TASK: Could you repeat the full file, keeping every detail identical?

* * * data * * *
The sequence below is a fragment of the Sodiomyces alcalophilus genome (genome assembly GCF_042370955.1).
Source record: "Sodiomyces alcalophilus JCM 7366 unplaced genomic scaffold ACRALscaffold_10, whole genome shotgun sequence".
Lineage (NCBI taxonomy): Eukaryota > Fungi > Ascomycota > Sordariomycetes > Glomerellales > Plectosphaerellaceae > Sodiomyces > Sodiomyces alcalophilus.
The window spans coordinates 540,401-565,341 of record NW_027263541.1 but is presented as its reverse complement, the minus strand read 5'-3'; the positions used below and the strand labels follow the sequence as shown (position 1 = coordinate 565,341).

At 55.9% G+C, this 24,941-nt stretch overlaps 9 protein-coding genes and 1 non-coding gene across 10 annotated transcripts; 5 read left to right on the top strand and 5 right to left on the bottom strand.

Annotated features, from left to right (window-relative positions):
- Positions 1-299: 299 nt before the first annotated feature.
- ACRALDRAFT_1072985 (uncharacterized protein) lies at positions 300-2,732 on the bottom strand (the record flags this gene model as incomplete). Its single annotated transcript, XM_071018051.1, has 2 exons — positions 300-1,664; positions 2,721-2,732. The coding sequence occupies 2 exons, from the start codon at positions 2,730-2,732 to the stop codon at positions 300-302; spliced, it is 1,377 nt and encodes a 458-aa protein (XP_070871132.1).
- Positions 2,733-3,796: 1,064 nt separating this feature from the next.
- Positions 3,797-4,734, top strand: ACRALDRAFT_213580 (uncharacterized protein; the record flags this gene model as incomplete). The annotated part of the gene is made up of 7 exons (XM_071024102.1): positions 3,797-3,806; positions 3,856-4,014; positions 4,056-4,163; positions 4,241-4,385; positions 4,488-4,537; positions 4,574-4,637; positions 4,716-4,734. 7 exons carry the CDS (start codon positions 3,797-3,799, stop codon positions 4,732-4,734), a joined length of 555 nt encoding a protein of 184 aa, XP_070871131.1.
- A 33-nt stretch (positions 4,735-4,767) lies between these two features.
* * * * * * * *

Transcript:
The sequence below is a fragment of the Sodiomyces alcalophilus genome (genome assembly GCF_042370955.1).
Source record: "Sodiomyces alcalophilus JCM 7366 unplaced genomic scaffold ACRALscaffold_10, whole genome shotgun sequence".
Lineage (NCBI taxonomy): Eukaryota > Fungi > Ascomycota > Sordariomycetes > Glomerellales > Plectosphaerellaceae > Sodiomyces > Sodiomyces alcalophilus.
The window spans coordinates 540,401-565,341 of record NW_027263541.1 but is presented as its reverse complement, the minus strand read 5'-3'; the positions used below and the strand labels follow the sequence as shown (position 1 = coordinate 565,341).

At 55.9% G+C, this 24,941-nt stretch overlaps 9 protein-coding genes and 1 non-coding gene across 10 annotated transcripts; 5 read left to right on the top strand and 5 right to left on the bottom strand.

Annotated features, from left to right (window-relative positions):
- Positions 1-299: 299 nt before the first annotated feature.
- ACRALDRAFT_1072985 (uncharacterized protein) lies at positions 300-2,732 on the bottom strand (the record flags this gene model as incomplete). Its single annotated transcript, XM_071018051.1, has 2 exons — positions 300-1,664; positions 2,721-2,732. The coding sequence occupies 2 exons, from the start codon at positions 2,730-2,732 to the stop codon at positions 300-302; spliced, it is 1,377 nt and encodes a 458-aa protein (XP_070871132.1).
- Positions 2,733-3,796: 1,064 nt separating this feature from the next.
- Positions 3,797-4,734, top strand: ACRALDRAFT_213580 (uncharacterized protein; the record flags this gene model as incomplete). The annotated part of the gene is made up of 7 exons (XM_071024102.1): positions 3,797-3,806; positions 3,856-4,014; positions 4,056-4,163; positions 4,241-4,385; positions 4,488-4,537; positions 4,574-4,637; positions 4,716-4,734. 7 exons carry the CDS (start codon positions 3,797-3,799, stop codon positions 4,732-4,734), a joined length of 555 nt encoding a protein of 184 aa, XP_070871131.1.
- A 33-nt stretch (positions 4,735-4,767) lies between these two features.